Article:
All About Communications

The Communications Guide has everything you need to plan a communication strategy and work with spokespeople and the media.

Communications Guide

One communications tactic you might consider is working with your champion to co-write a press release (read a sample release from Hanover, NH) and ensure they plan to share it from their channels once you’ve succeeded in your goal. If this is not possible, your local team or coalition should plan to write and distribute its own press release to share with your media list as soon as the goal is met. Ask for quotes from team leaders and partners that reflect your community and the broad and diverse coalition you’ve built. This process of collecting quotes and finalizing the press materials can take a lot of time. This is the big story you share on the campaign, so give your team enough time to do this well.

Press Releases from RF100 Campaigns

Check out other cities’ Ready For 100 press releases.


It’s important that your team has its messaging prepared by the time of the commitment so you are prepared to share the story of your campaign with media and new audiences who might be hearing about this commitment for the first time. Your team should know who’s the point person for communicating with reporters and distributing your press release or other press materials. Remember that this person is not necessarily one of your spokespeople (the individuals being quoted or interviewed).

In addition to “winning the win” by having your celebratory press release at the ready, try to give your press contacts a few day's notice that the announcement is happening to maximize your chance for news coverage. Follow the Communications Guide for support on preparing your commitment press plan – and the Online Organizing guide to create a plan for sharing your news on social media.

For the day of the commitment, fill the room with clean energy supporters! Make an event on your AddUp page, send emails, make phone calls and remind everyone to attend. People in the room mean more to your target than names on a petition. Your target may receive pressure from the opposition minutes before they make their decision. Having a full room of supporters will hold them accountable to making the right choice.

The best way to ensure attendance to the commitment is to remind your attendees as the event approaches. It also gives you a chance to be sure that all attendees have the correct details about the event, where to park, and what to bring. In order to confirm your guests, you can:

  1. Call: If you know them personally and have their contact information, speaking on the phone with your guests is the most effective way to ensure their attendance.

  2. Text: Texting your attendees is another great way to confirm their attendance.

  3. Message them on Facebook: If you don’t have their phone number, messaging your guests directly on Facebook is another effective way to confirm attendees to your event.

  4. AddUp Update: As your event approaches don’t forget to do an Update on your AddUp campaign. By doing that, all of your AddUp action takers and RSVP’ers will get an email with your last-minute reminders.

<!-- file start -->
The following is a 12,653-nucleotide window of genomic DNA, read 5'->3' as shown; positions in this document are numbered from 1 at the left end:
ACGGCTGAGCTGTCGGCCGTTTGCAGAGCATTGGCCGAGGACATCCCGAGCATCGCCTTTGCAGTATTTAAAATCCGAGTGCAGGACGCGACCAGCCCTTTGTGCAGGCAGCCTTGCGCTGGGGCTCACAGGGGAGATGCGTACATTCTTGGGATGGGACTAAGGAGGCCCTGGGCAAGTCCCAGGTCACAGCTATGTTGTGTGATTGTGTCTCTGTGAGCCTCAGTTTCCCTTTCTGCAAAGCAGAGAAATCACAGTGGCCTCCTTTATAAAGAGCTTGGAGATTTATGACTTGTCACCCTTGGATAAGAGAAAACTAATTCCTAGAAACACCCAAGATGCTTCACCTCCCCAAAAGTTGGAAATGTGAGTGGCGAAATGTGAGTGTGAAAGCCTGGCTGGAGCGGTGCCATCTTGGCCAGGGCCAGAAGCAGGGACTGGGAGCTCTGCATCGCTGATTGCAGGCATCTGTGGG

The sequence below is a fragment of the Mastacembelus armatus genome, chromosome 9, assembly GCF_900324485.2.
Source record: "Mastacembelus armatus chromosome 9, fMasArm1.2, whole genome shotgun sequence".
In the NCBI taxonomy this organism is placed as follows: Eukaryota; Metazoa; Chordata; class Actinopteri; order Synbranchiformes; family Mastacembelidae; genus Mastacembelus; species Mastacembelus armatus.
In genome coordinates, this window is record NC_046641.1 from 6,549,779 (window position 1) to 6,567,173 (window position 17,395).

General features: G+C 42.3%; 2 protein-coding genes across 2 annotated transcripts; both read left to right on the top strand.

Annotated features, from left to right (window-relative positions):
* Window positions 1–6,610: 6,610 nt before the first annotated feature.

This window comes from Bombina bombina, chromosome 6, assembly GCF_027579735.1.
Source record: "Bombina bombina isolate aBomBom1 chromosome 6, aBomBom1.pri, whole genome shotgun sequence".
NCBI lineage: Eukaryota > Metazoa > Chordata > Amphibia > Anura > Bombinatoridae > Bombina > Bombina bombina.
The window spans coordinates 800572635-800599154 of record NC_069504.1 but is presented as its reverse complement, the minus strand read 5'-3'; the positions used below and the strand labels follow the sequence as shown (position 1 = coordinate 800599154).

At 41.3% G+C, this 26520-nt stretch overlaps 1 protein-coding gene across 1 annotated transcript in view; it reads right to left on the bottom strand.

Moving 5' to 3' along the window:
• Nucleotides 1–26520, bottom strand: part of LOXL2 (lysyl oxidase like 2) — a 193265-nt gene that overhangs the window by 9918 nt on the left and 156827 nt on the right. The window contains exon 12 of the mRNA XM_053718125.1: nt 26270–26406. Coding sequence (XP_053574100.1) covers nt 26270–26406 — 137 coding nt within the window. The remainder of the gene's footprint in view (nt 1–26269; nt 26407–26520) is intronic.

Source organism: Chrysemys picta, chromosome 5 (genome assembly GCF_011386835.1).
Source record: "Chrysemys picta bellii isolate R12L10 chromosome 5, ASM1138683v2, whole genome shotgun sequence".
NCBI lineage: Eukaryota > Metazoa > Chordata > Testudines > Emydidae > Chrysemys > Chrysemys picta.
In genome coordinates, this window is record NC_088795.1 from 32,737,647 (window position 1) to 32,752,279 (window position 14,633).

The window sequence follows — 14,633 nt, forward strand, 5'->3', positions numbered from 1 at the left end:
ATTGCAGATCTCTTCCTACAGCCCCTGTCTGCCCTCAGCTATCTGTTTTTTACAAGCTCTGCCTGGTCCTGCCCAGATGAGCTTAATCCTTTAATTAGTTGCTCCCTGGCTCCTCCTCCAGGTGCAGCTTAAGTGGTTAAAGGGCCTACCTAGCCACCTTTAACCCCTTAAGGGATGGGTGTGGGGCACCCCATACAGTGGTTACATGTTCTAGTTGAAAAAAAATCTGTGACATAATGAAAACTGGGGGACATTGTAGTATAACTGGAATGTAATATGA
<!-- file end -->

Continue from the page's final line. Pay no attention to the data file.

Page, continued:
5. Email: And if all else fails, send them another nudge via email.

When the commitment happens, take photos! Action photos of the commitment or a group photo of the decision maker with supporters are perfect for the press (see this photo from Pueblo, CO, or this photo from Miami Beach, FL). Share the photo on social media so others can find it and show support!

Now, Celebrate

A 100% renewable energy commitment for your community is an important first step along the path to clean energy for all. Don’t forget to celebrate your victory with the people who made it possible! Celebration is essential for building a healthy team. It’s a chance to reset and nourish the connections you’ve worked so hard to build. As an activist, you spend a lot of time struggling toward the change you want to see in this world. Take this opportunity to recognize that your team and coalition have successfully led your community closer to your vision for the future.

Free clean energy event and concert in Abita Springs, LA. | Photo by Margie Vicknair-Pray.

Try to answer these questions before moving on.

False! The best way to build your supporters list is to collect contact information at every event. Follow up right away with anyone who is new.

A. IPSUAPS will help keep you on track by reminding you to cover, in order: Introductions, Problem, Solution, Urgency, Ask, Personal Story.

False. To gain power with decision makers, you have to demonstrate that your campaign is a genuine reflection of the community’s will—not any one organization. To continue to build your power, get involved in community organizations, have a diverse team, find champions, and stay in the media.

Phase 4: Public Launch

Learn how to plan events, alert the media, and connect with supporters online so you can tell the campaign story widely.


Phase 6: Implementation and Beyond

The campaign doesn’t end with a commitment. How can we hold decision makers accountable to implement clean energy policy?